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End of open source: Dispelling the myth

code reflected in a programmer's glasses
(Image credit: Getty)

Following the Log4j vulnerability disclosure in December 2021 and the recent case of a developer sabotaging his own Javascript libraries – ‘color.js’ & ‘faker.js’, the state of open source software has been called into question. 

With a high-profile meeting at the White House on open source, and Executive Orders from US President Biden, some have even suggested it is the ‘end of open source. While it might be tempting to view a major vulnerability as an indication of open source somehow being deficient, the reality is far from that. 

Open source software is not more nor less secure than commercial software. In fact, most commercial software either includes or runs on open source technologies. Open source simply means that the software is developed in a manner where the source code is available to anyone who wants it.

What we have been seeing with the Log4j response from the Apache Log4j team is exactly what we would expect to see – a team that is taking the software they produce seriously and being responsive to the needs of their install base. Considering that they are volunteers, such a response is indicative of the pride of ownership we often see within open source communities. 

Rather than instigate the end of open source, an incident like Log4j is likely to improve open source development as a whole – much in the same way that Heartbleed improved development practices of both open and closed source development teams. So, if open source is here to stay, what should organisations be doing moving forwards to more efficiently identify and mitigate vulnerabilities?

Addressing software security from an organisational level

Well, the idea of identifying and mitigating vulnerabilities requires us to define some roles up-front. Most people expect their software suppliers - that is to say the people who produce the software they depend upon - to test that software. The outcome of that testing would be a set of findings highlighting the weaknesses in the software that the supplier produces. In an ideal world, each of those weaknesses would be resolved prior to the software shipping.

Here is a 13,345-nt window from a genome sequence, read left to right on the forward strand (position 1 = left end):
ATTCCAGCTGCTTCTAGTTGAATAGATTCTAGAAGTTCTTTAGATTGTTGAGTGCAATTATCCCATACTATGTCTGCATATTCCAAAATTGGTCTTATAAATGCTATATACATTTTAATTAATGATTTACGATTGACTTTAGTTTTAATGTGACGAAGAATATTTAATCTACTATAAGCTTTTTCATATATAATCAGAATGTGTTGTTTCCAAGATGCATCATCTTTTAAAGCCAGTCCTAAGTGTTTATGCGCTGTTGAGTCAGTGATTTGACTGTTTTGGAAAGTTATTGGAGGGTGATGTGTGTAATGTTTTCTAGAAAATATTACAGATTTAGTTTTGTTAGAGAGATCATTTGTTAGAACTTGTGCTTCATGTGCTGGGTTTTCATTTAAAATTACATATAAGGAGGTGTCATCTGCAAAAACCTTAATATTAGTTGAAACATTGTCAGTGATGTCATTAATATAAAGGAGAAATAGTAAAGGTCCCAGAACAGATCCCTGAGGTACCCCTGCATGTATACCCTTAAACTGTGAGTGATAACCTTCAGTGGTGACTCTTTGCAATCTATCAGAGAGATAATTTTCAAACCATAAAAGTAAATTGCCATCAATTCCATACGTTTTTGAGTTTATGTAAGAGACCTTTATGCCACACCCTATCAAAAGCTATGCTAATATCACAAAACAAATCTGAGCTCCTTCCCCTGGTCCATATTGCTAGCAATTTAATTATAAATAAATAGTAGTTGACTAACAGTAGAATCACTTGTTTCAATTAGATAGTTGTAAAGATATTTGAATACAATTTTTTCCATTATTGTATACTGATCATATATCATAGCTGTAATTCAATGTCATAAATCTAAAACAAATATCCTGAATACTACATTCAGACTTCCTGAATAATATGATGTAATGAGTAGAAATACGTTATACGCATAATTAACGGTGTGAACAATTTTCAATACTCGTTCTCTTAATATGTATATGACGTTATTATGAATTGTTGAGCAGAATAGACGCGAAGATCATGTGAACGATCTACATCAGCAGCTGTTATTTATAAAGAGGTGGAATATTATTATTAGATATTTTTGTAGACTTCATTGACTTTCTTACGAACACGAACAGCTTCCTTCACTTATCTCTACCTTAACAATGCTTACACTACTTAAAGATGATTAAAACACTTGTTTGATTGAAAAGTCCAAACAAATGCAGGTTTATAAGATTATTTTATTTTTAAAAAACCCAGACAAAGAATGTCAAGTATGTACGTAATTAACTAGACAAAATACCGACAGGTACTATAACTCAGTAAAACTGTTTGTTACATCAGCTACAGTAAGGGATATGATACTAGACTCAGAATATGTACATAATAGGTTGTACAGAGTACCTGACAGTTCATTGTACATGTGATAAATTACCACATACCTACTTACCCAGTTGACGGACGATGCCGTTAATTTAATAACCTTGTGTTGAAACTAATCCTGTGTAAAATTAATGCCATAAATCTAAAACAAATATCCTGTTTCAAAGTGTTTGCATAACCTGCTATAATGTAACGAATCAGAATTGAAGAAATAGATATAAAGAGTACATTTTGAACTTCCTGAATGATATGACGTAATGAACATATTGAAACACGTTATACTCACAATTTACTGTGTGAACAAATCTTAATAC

In the real world, however, some of those weaknesses will be fixed, some will be marked as “no plan to fix” and some will optimistically be fixed in a future release. What the list of weaknesses are, and which ones were fixed, is not something a supplier typically divulges. Moreover, there is no one tool that can find all weaknesses, and some only work if you have the source code, while others require a running application. 

You will note that no mention was made of the word ‘vulnerability’ in this, as it has a special and simple meaning. In software, a vulnerability is simply a weakness that can be exploited or that has a reasonable chance of exploitation. 

Most, but not all, vulnerabilities are disclosed via a centralised system known as the National Vulnerability Database, or simply the NVD. While the NVD has roots in the US, and is maintained by the US Government, the contents of the NVD are available to all and replicated in multiple countries. From a governance perspective, monitoring for changes in the contents of the NVD is a good way of staying on top of new vulnerability disclosures. 

The problem is that the NVD updates slower than media coverage, so with major vulnerabilities like Log4Shell, HeartBleed and Dirty Cow, the team discovering the vulnerability might create a branded name for the vulnerability in an effort to broaden awareness of the issue. Creating a governance policy that monitors for media coverage of these cyber-events is certainly not great practice.

If media coverage as an input to vulnerability management is a bad idea, and the NVD is a bit slow to provide all details, what is the best governance policy then? That comes from a type of security tool known as “Software Composition Analysis”, or SCA. An SCA tool looks at either the source code for an application, or the executable or libraries that define the application, and attempts to determine which open source libraries were used to create that application. 

The listing of those libraries is known as an SBOM, or Software Bill of Materials. Assuming the SCA software does its job properly, then a governance policy can be created that maps the NVD data to the SBOM so you know what to patch… Except that there is still that latent NVD data to account for. 

Some of the more advanced SCA tools solve that problem by creating advisories that proactively alert users when there is an NVD entry pending but where the details of that NVD entry are augmented by the SCA vendor. Some of the most advanced tools also invest in testing or validating which versions of the software are impacted by the vulnerability disclosure.